According to tradition, the Messiah will come on Tisha Be’av and the Holy Temple
will be rebuilt in Jerusalem.
That hasn’t happened yet, but you can take
a virtual tour of the Temple Mount, complete with a rebuilt Temple, as part of a
program launched this week and led by none other than Construction and Housing
Minister Uri Ariel (Bayit Yehudi).
“On Tisha Be’av, the media is full of
articles about people in Tel Aviv who are bitter because their cafes and
restaurants are closed, and I understand them,” Ariel said.
taught, so they don’t know anything about the destruction of the Temple,” he
“They think the Temple Mount is a place where rocks are thrown
and right-wing people make provocations.
How can we expect them to
mourn?” A new website, HarHakodesh.co.il (Har Hakodesh means “the holy mount”)
opens the Temple Mount to virtual 360-degree tours hosted by Ariel, linguist and
radio personality Avshalom Kor, archeologist Gabi Barkai and others. It is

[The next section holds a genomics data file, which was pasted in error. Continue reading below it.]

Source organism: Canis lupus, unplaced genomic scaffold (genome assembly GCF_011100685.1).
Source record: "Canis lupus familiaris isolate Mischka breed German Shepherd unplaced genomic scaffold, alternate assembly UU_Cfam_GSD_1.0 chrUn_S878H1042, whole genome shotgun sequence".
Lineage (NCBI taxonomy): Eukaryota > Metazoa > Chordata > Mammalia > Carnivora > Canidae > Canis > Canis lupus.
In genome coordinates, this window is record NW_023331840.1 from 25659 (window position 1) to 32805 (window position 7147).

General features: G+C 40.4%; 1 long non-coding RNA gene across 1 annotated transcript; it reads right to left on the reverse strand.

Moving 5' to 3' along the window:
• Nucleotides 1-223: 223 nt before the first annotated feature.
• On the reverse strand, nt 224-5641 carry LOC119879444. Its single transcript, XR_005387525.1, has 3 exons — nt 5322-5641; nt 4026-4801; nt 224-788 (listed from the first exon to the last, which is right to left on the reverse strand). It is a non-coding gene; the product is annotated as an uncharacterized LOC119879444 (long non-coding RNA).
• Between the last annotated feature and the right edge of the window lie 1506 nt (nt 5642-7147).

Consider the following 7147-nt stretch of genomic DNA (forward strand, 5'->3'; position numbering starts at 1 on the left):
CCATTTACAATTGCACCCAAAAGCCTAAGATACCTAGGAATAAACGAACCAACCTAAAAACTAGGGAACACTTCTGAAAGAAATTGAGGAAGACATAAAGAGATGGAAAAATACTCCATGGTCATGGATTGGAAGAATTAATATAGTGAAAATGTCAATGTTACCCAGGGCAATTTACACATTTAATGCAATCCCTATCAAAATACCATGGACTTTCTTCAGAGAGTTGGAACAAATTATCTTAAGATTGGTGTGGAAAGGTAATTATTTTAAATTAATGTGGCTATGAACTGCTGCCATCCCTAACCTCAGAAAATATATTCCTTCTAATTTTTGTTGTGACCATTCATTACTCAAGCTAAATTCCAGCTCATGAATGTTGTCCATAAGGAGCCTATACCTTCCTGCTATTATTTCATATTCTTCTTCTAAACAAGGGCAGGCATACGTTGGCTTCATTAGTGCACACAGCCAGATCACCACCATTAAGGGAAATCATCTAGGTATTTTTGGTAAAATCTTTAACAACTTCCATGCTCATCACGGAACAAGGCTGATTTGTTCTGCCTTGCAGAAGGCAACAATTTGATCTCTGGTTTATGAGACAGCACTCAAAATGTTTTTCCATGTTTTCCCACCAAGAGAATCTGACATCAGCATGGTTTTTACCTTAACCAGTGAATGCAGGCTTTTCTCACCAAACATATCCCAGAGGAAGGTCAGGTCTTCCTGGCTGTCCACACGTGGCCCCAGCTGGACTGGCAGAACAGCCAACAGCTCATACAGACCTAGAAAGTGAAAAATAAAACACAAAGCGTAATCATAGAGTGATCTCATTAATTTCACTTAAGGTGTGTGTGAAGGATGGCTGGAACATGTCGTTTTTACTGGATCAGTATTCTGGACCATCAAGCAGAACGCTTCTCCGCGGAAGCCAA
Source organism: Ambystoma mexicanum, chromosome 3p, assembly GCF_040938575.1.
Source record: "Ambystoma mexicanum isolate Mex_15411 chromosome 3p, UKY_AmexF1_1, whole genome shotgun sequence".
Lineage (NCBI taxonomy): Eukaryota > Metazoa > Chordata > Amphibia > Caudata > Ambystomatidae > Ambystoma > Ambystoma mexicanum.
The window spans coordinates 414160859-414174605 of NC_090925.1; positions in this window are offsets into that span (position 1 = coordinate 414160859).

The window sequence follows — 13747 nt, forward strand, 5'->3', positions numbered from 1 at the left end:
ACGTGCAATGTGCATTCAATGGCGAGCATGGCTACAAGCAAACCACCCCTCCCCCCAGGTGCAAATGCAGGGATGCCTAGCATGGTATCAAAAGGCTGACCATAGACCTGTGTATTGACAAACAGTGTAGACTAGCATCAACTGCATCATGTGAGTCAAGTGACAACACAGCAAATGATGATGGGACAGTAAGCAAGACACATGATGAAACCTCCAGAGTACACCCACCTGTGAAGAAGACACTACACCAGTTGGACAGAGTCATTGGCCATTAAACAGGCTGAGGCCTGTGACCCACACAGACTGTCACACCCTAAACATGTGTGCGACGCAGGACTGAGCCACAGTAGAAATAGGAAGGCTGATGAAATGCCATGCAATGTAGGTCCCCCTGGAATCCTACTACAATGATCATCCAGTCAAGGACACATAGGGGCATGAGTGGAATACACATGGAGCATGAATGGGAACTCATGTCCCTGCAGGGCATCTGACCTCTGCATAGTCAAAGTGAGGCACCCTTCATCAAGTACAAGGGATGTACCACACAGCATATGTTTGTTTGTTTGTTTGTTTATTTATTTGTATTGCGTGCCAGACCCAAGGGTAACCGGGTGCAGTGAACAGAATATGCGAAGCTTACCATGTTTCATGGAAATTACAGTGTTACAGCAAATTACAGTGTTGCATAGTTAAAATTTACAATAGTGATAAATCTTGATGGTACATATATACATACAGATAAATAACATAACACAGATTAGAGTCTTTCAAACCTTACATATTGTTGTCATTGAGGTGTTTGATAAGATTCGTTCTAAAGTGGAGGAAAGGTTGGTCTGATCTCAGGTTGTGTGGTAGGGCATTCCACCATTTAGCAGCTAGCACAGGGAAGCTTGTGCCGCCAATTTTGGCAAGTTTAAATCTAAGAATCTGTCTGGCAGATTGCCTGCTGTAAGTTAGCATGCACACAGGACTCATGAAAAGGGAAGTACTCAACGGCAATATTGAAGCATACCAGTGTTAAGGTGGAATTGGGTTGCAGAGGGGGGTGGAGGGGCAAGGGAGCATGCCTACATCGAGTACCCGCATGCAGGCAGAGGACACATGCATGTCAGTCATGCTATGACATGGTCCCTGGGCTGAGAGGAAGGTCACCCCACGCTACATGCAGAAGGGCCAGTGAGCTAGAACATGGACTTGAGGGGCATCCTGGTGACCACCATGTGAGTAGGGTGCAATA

sponsored by “Heart of the Nation,” an NGO that seeks to educate about the
Temple Mount, and includes a look at areas that the Wakf Muslim religious trust
does not allow Jews to enter.
The “tour” begins with a rendition of the
Temple laid over the current Temple Mount, with the Dome of the Rock at the
“Heart of the Nation” explained that the virtual tour was meant
to show the Temple Mount as a historic and spiritual site, rather than a
political or archeological site, and connect the wider public to the place that
is “the heart of Jewish existence from the days of King David until
“This website is only the beginning,” Ariel said.
will teach about the Temple Mount and there will be a museum here [on the Mount]
that will deal with its connection to the Jewish People and all of
Ariel charged that secular schools currently do not teach about
the Temple’s destruction, claiming one can visit the Israel Museum and not know
the Temple ever existed.
“A thousand years with the Temple got lost among
the Christian art in the Israel Museum, so now we’ll have our own museum showing
the history and findings from archeological digs that describe the role of the
holy mount in the life of Jewish people over millennia,” he said.